External validity of non-parametric baseline hazard

I have a question regarding the external validity of semi-parametric models in prediction of time-to-event outcomes based on baseline predictor measurements only (no time-dependent covariates).

In clinical prediction modelling, it is key that a model performs well outside the derivation dataset. To this end, prediction models are validated in data that were not part of the derivation modelling process. For validation of a Cox proportional hazard model, absolute risk predictions would be obtained using information on the t-year baseline hazard from the derivation dataset, coefficients estimated in the derivation dataset and covariate input from the validation dataset.

For example, if I’d want to obtain the 10-year cardiovascular disease prediction for a male in the general population, I could consult a Framingham prediction model, and go to
The reported 10-year baseline hazard (0.88936) could be exponentiated by a centered linear predictor obtained from the reported coefficients and some covariate input to obtain a risk prediction.

I’m wondering: how valid is the reported baseline hazard at 10 years for new individuals?

Alternatively, the baseline hazard could have been modelled parametrically, which of course entails the risk of misspecification. For prediction modelling, however, I am curious whether parametric baseline hazards could reduce the likelihood of overfitting with respect to derivation data.

Do you have any thoughts on this or suggestions for further reading? Many thanks in advance!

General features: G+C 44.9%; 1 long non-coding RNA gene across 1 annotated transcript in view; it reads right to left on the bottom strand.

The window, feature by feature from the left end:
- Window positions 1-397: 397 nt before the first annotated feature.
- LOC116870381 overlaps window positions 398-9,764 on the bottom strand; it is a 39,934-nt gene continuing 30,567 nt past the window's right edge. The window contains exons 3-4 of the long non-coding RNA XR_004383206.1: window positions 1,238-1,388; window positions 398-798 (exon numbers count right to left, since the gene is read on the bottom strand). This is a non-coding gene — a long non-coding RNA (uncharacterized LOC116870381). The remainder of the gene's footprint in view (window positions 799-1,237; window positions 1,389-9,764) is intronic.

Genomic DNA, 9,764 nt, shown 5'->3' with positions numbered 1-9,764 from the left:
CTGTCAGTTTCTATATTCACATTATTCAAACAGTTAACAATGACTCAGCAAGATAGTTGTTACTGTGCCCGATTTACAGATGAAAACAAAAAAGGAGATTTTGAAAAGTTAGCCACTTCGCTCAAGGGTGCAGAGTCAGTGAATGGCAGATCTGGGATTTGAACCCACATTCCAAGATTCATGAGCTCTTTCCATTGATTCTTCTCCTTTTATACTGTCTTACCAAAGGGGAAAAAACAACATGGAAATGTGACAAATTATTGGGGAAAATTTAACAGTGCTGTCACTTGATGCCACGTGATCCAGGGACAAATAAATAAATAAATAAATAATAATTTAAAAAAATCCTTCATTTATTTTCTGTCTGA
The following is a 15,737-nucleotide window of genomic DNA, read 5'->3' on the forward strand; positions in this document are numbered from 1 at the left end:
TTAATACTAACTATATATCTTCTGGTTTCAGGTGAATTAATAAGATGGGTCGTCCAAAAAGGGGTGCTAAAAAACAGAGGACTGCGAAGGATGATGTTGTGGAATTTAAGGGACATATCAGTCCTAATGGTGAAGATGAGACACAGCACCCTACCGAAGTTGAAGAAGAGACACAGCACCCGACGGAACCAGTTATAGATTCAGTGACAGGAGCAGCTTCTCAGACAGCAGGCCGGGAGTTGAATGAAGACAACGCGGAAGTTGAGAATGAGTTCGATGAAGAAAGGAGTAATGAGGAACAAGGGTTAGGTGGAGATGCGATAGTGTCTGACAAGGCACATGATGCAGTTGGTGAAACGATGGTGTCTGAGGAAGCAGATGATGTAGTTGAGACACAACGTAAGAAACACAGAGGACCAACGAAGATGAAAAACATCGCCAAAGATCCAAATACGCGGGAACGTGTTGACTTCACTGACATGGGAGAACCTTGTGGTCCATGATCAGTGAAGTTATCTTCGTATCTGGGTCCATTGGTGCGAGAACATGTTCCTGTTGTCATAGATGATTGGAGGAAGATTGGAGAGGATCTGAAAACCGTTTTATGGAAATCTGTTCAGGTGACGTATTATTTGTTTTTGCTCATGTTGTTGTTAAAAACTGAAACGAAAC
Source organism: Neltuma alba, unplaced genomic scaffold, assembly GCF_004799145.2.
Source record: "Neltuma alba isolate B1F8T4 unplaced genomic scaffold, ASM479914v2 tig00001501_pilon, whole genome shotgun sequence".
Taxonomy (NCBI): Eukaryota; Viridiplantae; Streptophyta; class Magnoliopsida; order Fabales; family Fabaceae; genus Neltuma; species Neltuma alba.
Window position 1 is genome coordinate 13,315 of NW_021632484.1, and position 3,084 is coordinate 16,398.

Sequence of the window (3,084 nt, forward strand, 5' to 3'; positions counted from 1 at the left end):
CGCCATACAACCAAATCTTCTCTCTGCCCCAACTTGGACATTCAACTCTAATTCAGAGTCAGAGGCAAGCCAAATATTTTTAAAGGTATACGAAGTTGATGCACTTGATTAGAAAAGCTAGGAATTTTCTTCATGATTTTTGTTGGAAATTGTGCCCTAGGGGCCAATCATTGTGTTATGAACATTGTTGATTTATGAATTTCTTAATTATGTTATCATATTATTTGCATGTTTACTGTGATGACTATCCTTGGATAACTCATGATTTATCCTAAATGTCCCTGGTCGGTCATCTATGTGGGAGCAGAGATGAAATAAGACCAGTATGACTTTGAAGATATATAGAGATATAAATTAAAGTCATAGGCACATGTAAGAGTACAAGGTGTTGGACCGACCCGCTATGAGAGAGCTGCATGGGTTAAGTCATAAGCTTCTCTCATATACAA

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On a side note, external validation is often not as good as rigorous internal validation.

To your question, I don’t think of nonparametric estimators as overfitting more; they just have higher variance making for slightly wider confidence intervals of predictions than you would get from a parametric estimator. And of course the parametric estimator would have to be based on a model that had a decently good fit.

The baseline hazard is just as relevant for new individuals as the shape parameters you would estimate from a parametric model.


Agreed that a model should first and foremost be internally validated, that is a helpful starting point.

Putting the comparison non-parametric/parametric as a bias-variance trade-off makes sense to me (if I am paraphrasing you correctly), where the parametric estimator would introduce bias compared to the non-parametric estimator, but might gain some variance.
Your note

is of key importance here.

Thank you for sharing these insights, I greatly appreciate it!

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